My suggestion is to create a third script (runner.sh) and it would be the only command that runs.
Your attempt to use multiple arguments is prone to errors. If it works great, but that command is mixing multiple things together:
- (1) Backgrounding a process,
(2) Redirection of output (stderr to stdout)
(3) Verifying one command worked before running the other,
(4) Running a 2nd command.
I would not try to figure out how docker CMD works to do this but instead use a bash script that does the work. This approach gives you the ability to attach to the container and debug it by running the command if there was any error.
Lastly, when I’m troubleshooting I put the command
sleep 900 to sleep for 15 minutes which gives me time to
docker exec bash into the container to debug it (for up to 15 minutes) before the execution of the container terminates.
./script1.sh > myscript.log 2>&1 &
if [ "$status" -eq "0" ]
# Sleep when debugging the script, comment out after it is working
These are my “best practices”. Take them or leave them.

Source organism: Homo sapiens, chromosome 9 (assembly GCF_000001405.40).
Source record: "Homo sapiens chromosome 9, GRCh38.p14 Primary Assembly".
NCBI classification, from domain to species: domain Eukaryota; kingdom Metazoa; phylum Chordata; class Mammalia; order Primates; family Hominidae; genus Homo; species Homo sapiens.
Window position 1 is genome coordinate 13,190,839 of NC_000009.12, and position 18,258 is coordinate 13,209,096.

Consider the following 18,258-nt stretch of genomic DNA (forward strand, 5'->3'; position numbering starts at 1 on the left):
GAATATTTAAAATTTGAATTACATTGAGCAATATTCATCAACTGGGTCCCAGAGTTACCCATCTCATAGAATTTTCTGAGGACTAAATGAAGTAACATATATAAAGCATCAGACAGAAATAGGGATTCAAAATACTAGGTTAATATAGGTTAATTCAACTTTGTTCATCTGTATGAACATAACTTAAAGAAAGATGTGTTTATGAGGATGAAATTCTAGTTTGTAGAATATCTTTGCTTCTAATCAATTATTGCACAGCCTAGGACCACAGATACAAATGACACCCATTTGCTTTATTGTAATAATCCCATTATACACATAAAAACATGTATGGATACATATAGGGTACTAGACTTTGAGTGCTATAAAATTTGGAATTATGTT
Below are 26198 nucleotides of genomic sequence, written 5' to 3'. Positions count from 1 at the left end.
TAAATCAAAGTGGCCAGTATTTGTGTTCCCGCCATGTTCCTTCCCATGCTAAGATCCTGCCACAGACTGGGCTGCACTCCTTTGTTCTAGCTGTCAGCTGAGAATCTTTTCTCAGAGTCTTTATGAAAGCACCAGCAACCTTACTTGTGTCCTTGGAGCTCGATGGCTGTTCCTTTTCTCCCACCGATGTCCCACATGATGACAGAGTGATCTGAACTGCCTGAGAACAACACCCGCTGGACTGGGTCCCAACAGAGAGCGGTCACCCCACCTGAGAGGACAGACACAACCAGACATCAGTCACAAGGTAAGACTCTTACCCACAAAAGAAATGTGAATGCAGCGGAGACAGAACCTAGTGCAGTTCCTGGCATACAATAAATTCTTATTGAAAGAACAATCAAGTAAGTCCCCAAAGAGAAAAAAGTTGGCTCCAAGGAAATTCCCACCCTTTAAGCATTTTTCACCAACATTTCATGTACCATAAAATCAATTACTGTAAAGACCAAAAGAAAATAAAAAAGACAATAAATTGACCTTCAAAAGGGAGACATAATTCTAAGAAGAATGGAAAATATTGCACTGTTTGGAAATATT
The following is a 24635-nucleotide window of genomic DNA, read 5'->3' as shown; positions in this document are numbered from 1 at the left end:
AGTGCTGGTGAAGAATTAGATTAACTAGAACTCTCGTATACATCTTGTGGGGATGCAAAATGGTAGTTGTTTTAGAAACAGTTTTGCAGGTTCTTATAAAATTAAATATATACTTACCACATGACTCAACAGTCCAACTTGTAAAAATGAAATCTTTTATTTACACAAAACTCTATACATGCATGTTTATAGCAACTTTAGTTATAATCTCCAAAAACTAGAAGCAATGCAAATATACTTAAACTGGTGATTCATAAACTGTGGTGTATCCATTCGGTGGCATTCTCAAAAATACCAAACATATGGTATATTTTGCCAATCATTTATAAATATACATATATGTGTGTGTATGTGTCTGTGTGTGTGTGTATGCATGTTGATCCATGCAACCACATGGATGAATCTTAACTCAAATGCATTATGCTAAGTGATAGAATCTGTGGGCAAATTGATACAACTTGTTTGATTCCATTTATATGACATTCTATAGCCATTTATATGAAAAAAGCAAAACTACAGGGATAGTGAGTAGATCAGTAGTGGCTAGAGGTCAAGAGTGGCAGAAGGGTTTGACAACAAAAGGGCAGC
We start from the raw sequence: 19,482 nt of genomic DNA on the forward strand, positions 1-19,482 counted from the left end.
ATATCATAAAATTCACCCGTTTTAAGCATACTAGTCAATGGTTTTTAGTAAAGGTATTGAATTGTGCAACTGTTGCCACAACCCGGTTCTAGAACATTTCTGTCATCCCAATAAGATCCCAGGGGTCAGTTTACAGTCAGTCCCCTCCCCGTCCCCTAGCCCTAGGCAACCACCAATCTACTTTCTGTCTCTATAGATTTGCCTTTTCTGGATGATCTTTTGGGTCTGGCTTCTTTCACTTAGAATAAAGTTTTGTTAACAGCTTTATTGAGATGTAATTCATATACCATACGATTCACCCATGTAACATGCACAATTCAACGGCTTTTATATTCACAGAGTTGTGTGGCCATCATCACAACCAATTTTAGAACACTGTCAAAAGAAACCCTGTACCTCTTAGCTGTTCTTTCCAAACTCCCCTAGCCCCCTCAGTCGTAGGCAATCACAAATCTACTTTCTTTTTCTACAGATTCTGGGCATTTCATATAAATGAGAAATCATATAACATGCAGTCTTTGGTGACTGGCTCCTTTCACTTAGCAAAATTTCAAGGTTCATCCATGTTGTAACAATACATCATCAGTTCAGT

Some pointers on the scripting for your example,
(1) When you run a command in the background using ampersand (&), the status was always zero so I don’t think it is doing what you were wanting to do. I don’t have a suggestion right now and don’t want to spend the time to look up the answer/approach.
(2) When running commands, you should use the syntax
./your-script.sh and add
#/bin/sh (as I did, so all of your scripts should start with that string). Your commands will fail to start if they are not executable and “on the $PATH”. Using
./your-script.sh makes it work regardless of how your path is set.
(3) I (as my personal best practice) always use double quotes around my parameters in an if statement, this is not technically necessary, but over the years I’ve found it helps when I’m dealing with strings that might be blank (a syntax error occurs otherwise), and it doesn’t hurt to use them “all the time”.